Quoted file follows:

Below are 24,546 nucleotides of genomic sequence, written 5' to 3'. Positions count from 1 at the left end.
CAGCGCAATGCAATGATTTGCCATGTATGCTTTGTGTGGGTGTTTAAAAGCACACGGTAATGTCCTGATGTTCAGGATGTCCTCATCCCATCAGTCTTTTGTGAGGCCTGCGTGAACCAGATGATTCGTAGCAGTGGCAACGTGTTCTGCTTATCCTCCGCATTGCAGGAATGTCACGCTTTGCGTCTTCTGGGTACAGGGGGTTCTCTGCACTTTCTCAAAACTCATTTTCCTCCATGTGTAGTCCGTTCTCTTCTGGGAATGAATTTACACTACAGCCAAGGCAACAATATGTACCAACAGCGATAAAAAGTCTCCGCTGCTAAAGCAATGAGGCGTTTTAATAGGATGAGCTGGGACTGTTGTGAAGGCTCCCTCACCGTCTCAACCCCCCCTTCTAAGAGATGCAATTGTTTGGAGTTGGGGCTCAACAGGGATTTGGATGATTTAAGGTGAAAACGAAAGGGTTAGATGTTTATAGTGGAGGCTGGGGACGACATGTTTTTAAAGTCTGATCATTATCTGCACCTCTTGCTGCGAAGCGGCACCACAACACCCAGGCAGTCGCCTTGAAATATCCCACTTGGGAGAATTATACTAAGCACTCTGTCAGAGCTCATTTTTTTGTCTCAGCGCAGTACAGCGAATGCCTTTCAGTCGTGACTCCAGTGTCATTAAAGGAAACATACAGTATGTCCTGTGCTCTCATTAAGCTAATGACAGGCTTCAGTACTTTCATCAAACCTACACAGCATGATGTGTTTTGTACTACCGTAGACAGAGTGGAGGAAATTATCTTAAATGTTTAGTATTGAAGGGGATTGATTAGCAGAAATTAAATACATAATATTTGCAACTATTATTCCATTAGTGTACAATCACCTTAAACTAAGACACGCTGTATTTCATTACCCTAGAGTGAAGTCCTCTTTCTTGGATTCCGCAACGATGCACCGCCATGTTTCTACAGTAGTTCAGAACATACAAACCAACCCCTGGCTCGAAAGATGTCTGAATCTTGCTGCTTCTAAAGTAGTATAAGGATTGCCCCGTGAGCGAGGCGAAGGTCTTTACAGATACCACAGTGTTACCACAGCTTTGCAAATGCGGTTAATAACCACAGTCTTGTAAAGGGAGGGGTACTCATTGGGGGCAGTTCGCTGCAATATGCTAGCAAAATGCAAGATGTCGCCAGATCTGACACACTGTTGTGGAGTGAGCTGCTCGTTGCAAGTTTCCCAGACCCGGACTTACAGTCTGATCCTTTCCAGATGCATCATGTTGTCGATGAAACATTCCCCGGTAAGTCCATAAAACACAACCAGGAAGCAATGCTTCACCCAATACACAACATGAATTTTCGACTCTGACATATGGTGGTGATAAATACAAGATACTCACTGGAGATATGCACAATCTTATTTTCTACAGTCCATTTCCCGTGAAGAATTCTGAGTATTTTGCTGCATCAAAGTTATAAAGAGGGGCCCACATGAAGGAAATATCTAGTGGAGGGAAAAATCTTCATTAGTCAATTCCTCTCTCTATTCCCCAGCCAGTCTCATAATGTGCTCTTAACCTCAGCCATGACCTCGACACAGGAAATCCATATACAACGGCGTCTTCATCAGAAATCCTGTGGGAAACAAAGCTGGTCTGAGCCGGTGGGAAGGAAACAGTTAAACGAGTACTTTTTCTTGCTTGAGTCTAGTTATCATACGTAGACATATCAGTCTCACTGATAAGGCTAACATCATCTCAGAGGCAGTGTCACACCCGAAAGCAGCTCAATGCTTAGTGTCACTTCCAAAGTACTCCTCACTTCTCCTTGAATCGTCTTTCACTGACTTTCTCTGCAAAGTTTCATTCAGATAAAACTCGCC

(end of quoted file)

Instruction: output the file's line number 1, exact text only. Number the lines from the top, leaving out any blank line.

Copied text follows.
Below are 24,546 nucleotides of genomic sequence, written 5' to 3'. Positions count from 1 at the left end.